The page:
- While healthcare professionals often hear that patient portals are critical to boosting patient engagement and improving care quality, they may wonder if patients really value these tools.
According to Susan Wolver, MD, associate professor of internal medicine at VCU Medical Center, the short answer to that question is yes, they do.
“We actually just put out a survey within our patient portal and we have nearly 1,500 responses, so I know what patients are thinking about the portal from their end, and they truly love it as a patient engagement tool,” she said to PatientEngagementHIT.com.
“In fact, 80 percent of people said that it helps them take better care of themselves. So that’s unbelievable. Eighty-five percent of the people who knew their notes were there are actually looking at their notes.”
VCU’s patients are also pleased with the portal’s data transparency because it helps them take charge of their care.
According to Deborah Burgett, RN, MSHA, director of VCU’s Office of Clinical Transformation, patients and their families use that transparency to look into treatment plans, understand medication regimens, and ensure they receive the correct test or procedure.
“ There are so many uses if we continue to open up the transparency of the record,” Burgett said. “Who better to have the data? The patients need to have the data, the families need to have the data, so that they can see what’s going on with their sick loved one or themselves.”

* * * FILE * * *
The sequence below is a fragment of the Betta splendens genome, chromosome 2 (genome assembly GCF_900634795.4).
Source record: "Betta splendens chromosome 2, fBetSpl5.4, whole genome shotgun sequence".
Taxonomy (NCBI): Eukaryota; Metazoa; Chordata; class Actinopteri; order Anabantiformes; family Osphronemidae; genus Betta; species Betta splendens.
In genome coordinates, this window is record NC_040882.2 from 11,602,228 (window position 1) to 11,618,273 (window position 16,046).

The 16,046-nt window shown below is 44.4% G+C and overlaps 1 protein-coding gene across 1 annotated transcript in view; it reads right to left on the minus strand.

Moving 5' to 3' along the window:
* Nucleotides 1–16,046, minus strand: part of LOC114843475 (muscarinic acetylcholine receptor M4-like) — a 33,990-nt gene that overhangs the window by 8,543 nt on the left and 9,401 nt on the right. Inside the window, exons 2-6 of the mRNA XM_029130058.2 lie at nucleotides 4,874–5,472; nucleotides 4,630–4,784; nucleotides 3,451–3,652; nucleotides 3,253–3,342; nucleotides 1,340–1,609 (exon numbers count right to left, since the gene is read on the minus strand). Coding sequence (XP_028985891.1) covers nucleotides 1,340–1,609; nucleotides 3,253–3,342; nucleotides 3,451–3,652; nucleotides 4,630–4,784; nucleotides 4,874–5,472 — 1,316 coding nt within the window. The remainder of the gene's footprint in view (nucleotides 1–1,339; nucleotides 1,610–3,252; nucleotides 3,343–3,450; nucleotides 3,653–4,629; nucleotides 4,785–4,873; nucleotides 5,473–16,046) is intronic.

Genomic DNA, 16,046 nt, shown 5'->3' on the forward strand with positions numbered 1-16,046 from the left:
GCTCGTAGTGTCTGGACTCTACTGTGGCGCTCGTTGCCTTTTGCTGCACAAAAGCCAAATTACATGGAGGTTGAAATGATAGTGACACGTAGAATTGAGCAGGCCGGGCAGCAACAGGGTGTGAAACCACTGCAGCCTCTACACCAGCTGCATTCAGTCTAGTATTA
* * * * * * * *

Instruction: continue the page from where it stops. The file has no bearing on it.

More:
How does the portal affect providers’ workflows?
With a tool that is so greatly valued by patients, it’s not surprising that providers are fans, too. After all, what is good for the patient is often good for the provider.
Patient portals can revolutionize healthcare when they’re robustly utilized by providers. Because Wolver takes full advantage of her portal, she explained, she can more fully manage patient care outside of the office.
“[The patient portal] has absolutely changed the paradigm and the dialogue from episodic care to care in between those points,” she noted. “Different providers take advantage of it in different ways, but for me it really has completely changed the way that I practice medicine.”
By using the secure direct messaging features on the patient portal, Wolver has been able to check in with patients and adjust their care as needed, all remotely. Should there be an instance where a patient needs to come into the practice, she is able to call on them to do that. All of this has revolutionized how doctors deliver care.